Three Greater Good Lessons from the Golden State Warriors

The NBA Champions are a case study in mindfulness, empathy, and cooperation.

Jul 12, 2017
Stephen Curry of USA (middle) at FIBA World Cup basketball match between USA Team and Lithuania, final score 96-68, on September 11, 2014

(Natursports /

The Golden State Warriors are a Greater Good team.

I say that not only because they play in Oakland, just a few miles from our office. Nor because several of our staff (myself included) have been known to skip out of work early to cheer them on. Nor even because our faculty director, Dacher Keltner, sat in on a couple of Warriors practices earlier this season.

No, I say that because throughout their dominant run across the NBA regular season, playoffs, and Finals, they preached and played by Greater Good values. Indeed, Warriors Head Coach Steve Kerr has deliberately shaped the Warriors’ team culture around four core valuesjoymindfulnesscompassion, and competition. That last one is a no-brainer for any professional sports team, but the first three are less conventional—and they obviously resonate with our work here at the Greater Good Science Center.

When the Warriors reclaimed the NBA championship from the Cleveland Cavaliers earlier this week, those values took center stage. From their postgame interviews, as well as their play during the finals and their season as a whole, I took away three lessons that, according to Greater Good science, feel just as important to finding satisfaction in life as they do to finding success on the court.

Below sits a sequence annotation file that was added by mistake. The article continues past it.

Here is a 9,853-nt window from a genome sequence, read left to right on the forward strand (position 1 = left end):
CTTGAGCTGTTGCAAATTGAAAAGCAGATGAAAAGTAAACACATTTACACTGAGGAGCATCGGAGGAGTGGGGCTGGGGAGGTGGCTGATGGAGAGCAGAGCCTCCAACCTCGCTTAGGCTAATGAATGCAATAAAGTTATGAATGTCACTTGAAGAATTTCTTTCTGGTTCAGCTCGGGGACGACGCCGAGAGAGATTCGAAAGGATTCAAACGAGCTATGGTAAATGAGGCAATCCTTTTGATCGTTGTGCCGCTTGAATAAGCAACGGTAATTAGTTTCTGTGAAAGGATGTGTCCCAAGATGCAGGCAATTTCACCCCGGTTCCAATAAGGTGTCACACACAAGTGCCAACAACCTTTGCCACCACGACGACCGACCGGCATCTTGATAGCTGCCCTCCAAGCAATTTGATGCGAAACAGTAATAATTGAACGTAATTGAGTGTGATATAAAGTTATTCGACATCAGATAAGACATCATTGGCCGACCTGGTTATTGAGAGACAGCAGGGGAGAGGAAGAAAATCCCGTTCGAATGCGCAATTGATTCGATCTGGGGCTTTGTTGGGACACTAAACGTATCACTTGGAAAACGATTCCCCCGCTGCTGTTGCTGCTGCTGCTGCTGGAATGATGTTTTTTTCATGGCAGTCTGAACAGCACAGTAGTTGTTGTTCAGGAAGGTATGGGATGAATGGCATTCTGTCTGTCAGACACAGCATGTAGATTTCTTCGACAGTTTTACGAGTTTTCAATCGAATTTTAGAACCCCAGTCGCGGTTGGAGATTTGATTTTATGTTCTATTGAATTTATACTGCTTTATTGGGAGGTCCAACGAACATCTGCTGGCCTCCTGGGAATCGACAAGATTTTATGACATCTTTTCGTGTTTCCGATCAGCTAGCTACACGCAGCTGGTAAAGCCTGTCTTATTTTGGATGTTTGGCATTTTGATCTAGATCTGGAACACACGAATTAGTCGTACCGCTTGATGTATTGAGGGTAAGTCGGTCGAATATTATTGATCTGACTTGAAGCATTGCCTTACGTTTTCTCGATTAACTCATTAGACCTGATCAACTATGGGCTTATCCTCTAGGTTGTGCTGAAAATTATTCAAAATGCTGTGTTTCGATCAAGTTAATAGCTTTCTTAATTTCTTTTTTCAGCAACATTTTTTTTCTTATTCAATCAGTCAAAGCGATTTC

1. Good things happen when you focus on the present.

Finals MVP Kevin Durant has been one of the top players in the NBA for a decade. But his consistently jaw-dropping performance in the Finals—including the most clutch shot of the Warriors’ season—brought him to a new level of greatness. What made the difference?

“I just tried to stay in the moment the whole series, and I think that worked for me,” he said after Game 5. “I remember plenty of times throughout my career, I continued to look in the past or look ahead, and not stay in the moment. And this series, I just stayed in the moment.”

That sounds a whole lot like mindfulness, the moment-by-moment awareness of our thoughts, feelings, sensations, and surrounding environment—and one of the Warriors’ core values.

While mindfulness is often seen as something you practice during formal meditation, many experts, including famed author and mindfulness teacher Jon Kabat-Zinn, stress that it’s better thought of as a state or quality you can bring to any activity. That could be taking out the garbage, enjoying an ice cream cone, or shooting a three-pointer with LeBron James in your face. The key is that you’re attuned to the present moment, not dwelling on the past or lost in the future.

Research has linked mindfulness to a whole host of benefits, from better health to more positive emotions to more compassionate behavior. While I bet Durant wouldn’t mind any of those, perhaps most relevant is the research linking mindfulness to sharper focus and less distractibility. And as we have reported in the past, studies have even linked mindfulness to concrete improvements on the basketball court, such as better defense and a higher free throw percentage.

Other teams, like the Seattle Seahawks and Chicago Cubs, have embraced mindfulness in recent years. Perhaps not coincidentally, those teams won the Super Bowl and the World Series, respectively. Add Durant and the Warriors to that list of mindful champions.

2. Empathic joy feels better than selfish joy.